These colourful, translucent sugar-coated shapes are the candies of my childhood.
I recall walking the streets of my hometown of Orleans as a small child and stopping by the windows of confiseries (confectionary shops), mesmerised by hundreds of frosted squares displayed like precious jewels.
Occasionally on a Sunday, my father would take me inside and let me choose a dozen of the flavoursome treats known in France as pates de fruits. I would spend a good 10 minutes carefully picking which ravishing delicacies would make it to the small silk paper-lined golden box held by the white-gloved lady handling my precious cargo. The box would then be sealed by a red wax stamp and wrapped with silk ribbon before being handed over to a little girl drooling in anticipation.
We patiently had to wait until after dessert (dad’s epic Sunday lunches consisted of aperitif, entree, main, cheese with salad, desert and coffee) to finally reveal my selection to everyone. My sister and I then had to make the critical decision of electing two treats, three on a lucky day, from the fruity rainbow—which we would display in order of preference before slowly eating our way to the winner. I can still taste the crunch of the sugar beads combined with the soft and vibrant flesh followed by a long-lasting burst of fruity flavour. This ritual could easily take an hour.
Fruit jellies were referred to as “set jam” for a long time, and it is basically what they are. The process of cooking the fruits to a thick paste with sugar originated with the need to preserve seasonal fruits (initially apples and apricots) in the Middle Ages.
At first exclusively made by monks, production of these pastilles expanded to restaurants, pastry makers and eventually a wider commercial manufacture.
Each area of France has its own variation and specialty. Provence is known as the world capital of fruit pastes and the small town of Apt produces more than 15,000 tonnes each year (the “fleurons of Apt”).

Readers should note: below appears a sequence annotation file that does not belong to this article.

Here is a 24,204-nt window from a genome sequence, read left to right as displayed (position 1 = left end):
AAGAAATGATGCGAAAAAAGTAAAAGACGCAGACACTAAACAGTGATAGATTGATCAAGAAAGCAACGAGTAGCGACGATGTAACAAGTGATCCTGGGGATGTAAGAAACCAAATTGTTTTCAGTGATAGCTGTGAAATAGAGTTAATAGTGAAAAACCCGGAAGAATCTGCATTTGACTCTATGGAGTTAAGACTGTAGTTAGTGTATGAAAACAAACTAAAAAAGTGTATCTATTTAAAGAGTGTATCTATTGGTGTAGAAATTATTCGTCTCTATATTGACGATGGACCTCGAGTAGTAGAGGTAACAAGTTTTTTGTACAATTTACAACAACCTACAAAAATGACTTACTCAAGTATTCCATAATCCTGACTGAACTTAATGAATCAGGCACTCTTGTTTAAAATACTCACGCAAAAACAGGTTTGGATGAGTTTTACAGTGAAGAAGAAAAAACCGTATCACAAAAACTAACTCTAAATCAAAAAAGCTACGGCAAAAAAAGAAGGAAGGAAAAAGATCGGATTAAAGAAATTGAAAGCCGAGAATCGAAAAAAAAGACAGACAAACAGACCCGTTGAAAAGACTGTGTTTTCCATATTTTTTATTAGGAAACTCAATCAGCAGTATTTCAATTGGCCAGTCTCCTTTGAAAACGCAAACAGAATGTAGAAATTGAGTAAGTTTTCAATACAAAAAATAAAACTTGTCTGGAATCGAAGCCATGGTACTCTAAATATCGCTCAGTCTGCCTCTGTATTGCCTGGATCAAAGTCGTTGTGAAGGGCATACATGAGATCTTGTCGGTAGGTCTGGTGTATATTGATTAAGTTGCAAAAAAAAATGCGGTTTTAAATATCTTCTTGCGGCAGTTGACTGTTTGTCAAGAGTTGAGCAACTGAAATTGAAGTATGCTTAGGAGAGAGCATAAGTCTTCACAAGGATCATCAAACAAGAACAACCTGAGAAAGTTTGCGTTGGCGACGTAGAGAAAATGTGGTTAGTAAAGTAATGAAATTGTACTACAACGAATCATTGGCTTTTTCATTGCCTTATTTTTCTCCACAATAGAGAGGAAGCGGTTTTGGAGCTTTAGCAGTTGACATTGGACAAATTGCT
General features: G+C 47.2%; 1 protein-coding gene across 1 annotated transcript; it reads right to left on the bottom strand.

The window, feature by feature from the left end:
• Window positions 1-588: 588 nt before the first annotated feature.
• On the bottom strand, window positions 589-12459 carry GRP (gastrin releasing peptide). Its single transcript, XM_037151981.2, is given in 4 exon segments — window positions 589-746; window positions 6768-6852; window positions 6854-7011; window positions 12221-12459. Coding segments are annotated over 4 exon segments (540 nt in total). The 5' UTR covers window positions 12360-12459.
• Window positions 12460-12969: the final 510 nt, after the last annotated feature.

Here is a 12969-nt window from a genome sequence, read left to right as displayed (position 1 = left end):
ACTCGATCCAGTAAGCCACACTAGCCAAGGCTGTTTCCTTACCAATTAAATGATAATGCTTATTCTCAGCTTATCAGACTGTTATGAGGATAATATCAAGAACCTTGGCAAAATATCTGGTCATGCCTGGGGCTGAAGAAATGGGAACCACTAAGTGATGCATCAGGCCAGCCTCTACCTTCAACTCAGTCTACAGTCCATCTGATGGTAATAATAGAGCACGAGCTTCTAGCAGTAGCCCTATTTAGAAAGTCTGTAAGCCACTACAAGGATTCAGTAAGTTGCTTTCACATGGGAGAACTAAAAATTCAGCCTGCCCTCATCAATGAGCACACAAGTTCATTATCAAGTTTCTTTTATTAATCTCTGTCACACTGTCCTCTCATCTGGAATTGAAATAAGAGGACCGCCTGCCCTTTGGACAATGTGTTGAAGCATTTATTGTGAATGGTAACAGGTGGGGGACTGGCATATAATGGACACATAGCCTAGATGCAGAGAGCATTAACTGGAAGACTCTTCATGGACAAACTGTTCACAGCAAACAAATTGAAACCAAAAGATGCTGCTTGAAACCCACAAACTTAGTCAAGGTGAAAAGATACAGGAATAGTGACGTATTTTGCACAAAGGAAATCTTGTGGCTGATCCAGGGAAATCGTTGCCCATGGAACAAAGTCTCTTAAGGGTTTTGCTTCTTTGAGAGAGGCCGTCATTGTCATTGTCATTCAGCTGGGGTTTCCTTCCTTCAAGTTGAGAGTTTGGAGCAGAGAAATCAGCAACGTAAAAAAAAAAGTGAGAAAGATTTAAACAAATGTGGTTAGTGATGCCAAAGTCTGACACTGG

Auvergne is believed to be where it all started with apricots and quinces. The technique there involves only using “noble fruit pulp” (all fruit except apple, which is often commercially used to bulk up production quantities and reduce cost). Their texture is allegedly softer and their aroma deeper, with a gorgeous flavour that lingers in the mouth.
Dijon exclusively uses currants enhanced with blackcurrant liquor for its cassissines. In Colmar, the raspberry fruit jellies have the shape of the fruit they are made from. Tarbes (Pyrenees) has a unique, fragrant chestnut-and-rum variety that melts in your mouth.
Even my hometown of Orleans has its own specialty, the “Cotignac”—a delicate quince paste set in small boxes made of spruce wood, stamped with a portrait of Joan of Arc.
The following recipe is inspired by the Master Gaston Lenôtre, undeniably one of the best reference for anything pastry for just about every chef around the world.
The Thermomix enables you to bring the jam at the crucial setting temperature of 105 degrees; all we needed to figure out was quantities and times to get there. Sounds easy? Well, “practice makes perfect” was without a doubt an accurate statement in this instance, but the end result was well worth the effort. Now we have a recipe for the Thermomix that is a true success for you to enjoy.